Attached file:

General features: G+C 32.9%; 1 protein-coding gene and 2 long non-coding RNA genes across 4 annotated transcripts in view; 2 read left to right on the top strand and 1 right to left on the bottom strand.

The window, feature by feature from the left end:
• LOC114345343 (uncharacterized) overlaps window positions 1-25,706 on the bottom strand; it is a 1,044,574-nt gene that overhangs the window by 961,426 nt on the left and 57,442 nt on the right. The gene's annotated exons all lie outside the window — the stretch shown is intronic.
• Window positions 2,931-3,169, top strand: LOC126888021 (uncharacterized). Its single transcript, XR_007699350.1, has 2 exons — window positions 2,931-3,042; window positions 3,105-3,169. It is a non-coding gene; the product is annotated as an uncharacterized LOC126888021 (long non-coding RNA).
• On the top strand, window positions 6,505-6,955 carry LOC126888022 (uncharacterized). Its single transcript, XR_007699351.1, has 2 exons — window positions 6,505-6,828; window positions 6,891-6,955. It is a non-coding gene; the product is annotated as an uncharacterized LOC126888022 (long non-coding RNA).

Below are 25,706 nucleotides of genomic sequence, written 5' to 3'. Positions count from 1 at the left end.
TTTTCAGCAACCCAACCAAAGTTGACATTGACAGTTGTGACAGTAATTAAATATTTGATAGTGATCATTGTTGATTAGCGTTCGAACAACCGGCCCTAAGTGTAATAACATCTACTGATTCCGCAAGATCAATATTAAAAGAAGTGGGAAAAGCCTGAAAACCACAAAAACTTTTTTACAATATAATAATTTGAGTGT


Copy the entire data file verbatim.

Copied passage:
General features: G+C 32.9%; 1 protein-coding gene and 2 long non-coding RNA genes across 4 annotated transcripts in view; 2 read left to right on the top strand and 1 right to left on the bottom strand.

The window, feature by feature from the left end:
• LOC114345343 (uncharacterized) overlaps window positions 1-25,706 on the bottom strand; it is a 1,044,574-nt gene that overhangs the window by 961,426 nt on the left and 57,442 nt on the right. The gene's annotated exons all lie outside the window — the stretch shown is intronic.
• Window positions 2,931-3,169, top strand: LOC126888021 (uncharacterized). Its single transcript, XR_007699350.1, has 2 exons — window positions 2,931-3,042; window positions 3,105-3,169. It is a non-coding gene; the product is annotated as an uncharacterized LOC126888021 (long non-coding RNA).
• On the top strand, window positions 6,505-6,955 carry LOC126888022 (uncharacterized). Its single transcript, XR_007699351.1, has 2 exons — window positions 6,505-6,828; window positions 6,891-6,955. It is a non-coding gene; the product is annotated as an uncharacterized LOC126888022 (long non-coding RNA).

Below are 25,706 nucleotides of genomic sequence, written 5' to 3'. Positions count from 1 at the left end.
TTTTCAGCAACCCAACCAAAGTTGACATTGACAGTTGTGACAGTAATTAAATATTTGATAGTGATCATTGTTGATTAGCGTTCGAACAACCGGCCCTAAGTGTAATAACATCTACTGATTCCGCAAGATCAATATTAAAAGAAGTGGGAAAAGCCTGAAAACCACAAAAACTTTTTTACAATATAATAATTTGAGTGT